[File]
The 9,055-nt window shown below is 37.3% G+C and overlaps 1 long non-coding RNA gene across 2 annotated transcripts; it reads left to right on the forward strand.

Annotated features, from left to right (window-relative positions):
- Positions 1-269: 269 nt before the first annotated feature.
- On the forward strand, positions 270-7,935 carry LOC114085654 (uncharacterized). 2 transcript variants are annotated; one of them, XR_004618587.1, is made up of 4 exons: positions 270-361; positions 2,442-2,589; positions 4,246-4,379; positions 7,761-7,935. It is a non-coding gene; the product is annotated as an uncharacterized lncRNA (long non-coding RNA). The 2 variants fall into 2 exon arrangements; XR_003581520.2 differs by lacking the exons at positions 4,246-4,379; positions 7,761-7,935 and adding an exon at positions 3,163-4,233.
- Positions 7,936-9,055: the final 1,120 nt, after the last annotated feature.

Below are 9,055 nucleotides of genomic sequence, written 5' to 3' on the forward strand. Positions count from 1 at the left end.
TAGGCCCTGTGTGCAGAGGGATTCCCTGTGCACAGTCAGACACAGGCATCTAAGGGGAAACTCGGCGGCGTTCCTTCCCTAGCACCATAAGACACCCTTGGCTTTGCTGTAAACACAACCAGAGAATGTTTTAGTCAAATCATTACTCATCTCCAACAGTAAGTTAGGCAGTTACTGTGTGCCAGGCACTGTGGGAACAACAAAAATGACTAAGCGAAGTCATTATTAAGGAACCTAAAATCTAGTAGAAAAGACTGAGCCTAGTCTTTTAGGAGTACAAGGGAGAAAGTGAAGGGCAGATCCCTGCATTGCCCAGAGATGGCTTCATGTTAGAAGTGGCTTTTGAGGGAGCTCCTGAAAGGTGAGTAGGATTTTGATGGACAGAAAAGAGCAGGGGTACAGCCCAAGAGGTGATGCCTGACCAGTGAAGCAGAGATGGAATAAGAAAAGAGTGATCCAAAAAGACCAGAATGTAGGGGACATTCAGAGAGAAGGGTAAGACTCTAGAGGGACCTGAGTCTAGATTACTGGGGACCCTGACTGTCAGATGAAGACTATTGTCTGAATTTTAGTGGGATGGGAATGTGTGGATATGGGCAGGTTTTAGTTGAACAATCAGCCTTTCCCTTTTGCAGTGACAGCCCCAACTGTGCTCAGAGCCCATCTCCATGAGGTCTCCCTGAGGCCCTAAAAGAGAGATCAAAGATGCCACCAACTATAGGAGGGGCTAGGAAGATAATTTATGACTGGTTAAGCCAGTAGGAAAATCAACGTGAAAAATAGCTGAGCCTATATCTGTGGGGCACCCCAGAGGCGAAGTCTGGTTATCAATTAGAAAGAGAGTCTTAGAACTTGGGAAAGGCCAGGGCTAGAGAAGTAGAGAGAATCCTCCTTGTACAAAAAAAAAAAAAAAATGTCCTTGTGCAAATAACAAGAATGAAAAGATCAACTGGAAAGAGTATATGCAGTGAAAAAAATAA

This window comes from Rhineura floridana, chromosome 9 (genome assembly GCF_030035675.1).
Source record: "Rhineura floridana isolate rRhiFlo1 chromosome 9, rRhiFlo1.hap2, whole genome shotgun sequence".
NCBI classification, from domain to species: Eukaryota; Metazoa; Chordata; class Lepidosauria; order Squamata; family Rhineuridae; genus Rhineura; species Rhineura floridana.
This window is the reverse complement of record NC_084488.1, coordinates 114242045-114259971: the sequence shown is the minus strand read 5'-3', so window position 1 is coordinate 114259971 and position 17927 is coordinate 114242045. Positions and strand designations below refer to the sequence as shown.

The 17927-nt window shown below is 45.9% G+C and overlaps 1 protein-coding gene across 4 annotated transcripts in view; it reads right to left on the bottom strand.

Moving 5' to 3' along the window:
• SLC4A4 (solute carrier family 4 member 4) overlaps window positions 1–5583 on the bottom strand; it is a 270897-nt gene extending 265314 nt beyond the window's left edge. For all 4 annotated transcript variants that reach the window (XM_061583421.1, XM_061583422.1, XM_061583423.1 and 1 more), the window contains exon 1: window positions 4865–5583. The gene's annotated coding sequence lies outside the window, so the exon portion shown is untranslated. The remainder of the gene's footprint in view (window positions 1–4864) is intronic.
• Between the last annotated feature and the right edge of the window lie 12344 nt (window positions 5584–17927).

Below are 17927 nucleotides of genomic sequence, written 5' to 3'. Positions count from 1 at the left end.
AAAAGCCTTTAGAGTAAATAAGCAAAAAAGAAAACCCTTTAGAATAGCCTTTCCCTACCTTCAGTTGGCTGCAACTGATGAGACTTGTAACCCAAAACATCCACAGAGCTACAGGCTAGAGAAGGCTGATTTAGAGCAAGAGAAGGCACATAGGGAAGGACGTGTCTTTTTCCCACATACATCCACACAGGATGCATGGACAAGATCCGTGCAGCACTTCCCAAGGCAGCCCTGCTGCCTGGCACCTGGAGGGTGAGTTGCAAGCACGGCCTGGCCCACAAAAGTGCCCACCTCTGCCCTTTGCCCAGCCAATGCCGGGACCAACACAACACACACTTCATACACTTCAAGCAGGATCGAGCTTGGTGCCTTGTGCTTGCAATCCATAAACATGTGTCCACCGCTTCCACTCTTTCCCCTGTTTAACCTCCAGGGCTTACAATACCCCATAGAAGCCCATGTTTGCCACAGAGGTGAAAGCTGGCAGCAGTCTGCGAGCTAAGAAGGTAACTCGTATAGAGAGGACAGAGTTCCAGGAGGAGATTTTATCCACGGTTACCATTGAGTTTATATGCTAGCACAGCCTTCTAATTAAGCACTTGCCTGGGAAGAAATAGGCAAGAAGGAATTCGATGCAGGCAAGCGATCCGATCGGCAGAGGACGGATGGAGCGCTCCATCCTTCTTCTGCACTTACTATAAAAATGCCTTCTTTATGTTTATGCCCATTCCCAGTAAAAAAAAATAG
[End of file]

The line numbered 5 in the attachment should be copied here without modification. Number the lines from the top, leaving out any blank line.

- Positions 7,936-9,055: the final 1,120 nt, after the last annotated feature.